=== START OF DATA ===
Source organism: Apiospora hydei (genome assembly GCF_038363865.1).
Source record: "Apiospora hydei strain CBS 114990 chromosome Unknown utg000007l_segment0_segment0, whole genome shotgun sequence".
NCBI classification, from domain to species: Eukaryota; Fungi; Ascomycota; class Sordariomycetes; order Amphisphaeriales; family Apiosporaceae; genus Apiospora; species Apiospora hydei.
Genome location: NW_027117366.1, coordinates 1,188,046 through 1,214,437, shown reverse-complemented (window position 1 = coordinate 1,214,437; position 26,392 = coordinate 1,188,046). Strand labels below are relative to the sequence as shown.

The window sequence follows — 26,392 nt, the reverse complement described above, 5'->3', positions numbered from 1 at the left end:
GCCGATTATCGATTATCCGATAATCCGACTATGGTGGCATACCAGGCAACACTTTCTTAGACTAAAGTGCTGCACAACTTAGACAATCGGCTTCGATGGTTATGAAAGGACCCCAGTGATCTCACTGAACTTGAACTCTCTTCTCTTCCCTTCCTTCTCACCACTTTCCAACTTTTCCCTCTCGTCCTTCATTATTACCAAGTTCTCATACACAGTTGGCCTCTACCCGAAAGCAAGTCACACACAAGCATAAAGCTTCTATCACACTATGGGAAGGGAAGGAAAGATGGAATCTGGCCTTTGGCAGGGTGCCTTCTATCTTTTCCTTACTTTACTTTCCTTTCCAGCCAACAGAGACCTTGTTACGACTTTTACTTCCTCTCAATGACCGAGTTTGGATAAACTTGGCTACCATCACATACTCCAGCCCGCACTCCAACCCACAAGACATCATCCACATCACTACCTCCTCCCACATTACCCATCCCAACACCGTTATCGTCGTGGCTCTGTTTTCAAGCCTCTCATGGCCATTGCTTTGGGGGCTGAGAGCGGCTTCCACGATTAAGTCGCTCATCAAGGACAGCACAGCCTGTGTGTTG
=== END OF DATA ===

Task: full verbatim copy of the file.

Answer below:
Source organism: Apiospora hydei (genome assembly GCF_038363865.1).
Source record: "Apiospora hydei strain CBS 114990 chromosome Unknown utg000007l_segment0_segment0, whole genome shotgun sequence".
NCBI classification, from domain to species: Eukaryota; Fungi; Ascomycota; class Sordariomycetes; order Amphisphaeriales; family Apiosporaceae; genus Apiospora; species Apiospora hydei.
Genome location: NW_027117366.1, coordinates 1,188,046 through 1,214,437, shown reverse-complemented (window position 1 = coordinate 1,214,437; position 26,392 = coordinate 1,188,046). Strand labels below are relative to the sequence as shown.

The window sequence follows — 26,392 nt, the reverse complement described above, 5'->3', positions numbered from 1 at the left end:
GCCGATTATCGATTATCCGATAATCCGACTATGGTGGCATACCAGGCAACACTTTCTTAGACTAAAGTGCTGCACAACTTAGACAATCGGCTTCGATGGTTATGAAAGGACCCCAGTGATCTCACTGAACTTGAACTCTCTTCTCTTCCCTTCCTTCTCACCACTTTCCAACTTTTCCCTCTCGTCCTTCATTATTACCAAGTTCTCATACACAGTTGGCCTCTACCCGAAAGCAAGTCACACACAAGCATAAAGCTTCTATCACACTATGGGAAGGGAAGGAAAGATGGAATCTGGCCTTTGGCAGGGTGCCTTCTATCTTTTCCTTACTTTACTTTCCTTTCCAGCCAACAGAGACCTTGTTACGACTTTTACTTCCTCTCAATGACCGAGTTTGGATAAACTTGGCTACCATCACATACTCCAGCCCGCACTCCAACCCACAAGACATCATCCACATCACTACCTCCTCCCACATTACCCATCCCAACACCGTTATCGTCGTGGCTCTGTTTTCAAGCCTCTCATGGCCATTGCTTTGGGGGCTGAGAGCGGCTTCCACGATTAAGTCGCTCATCAAGGACAGCACAGCCTGTGTGTTG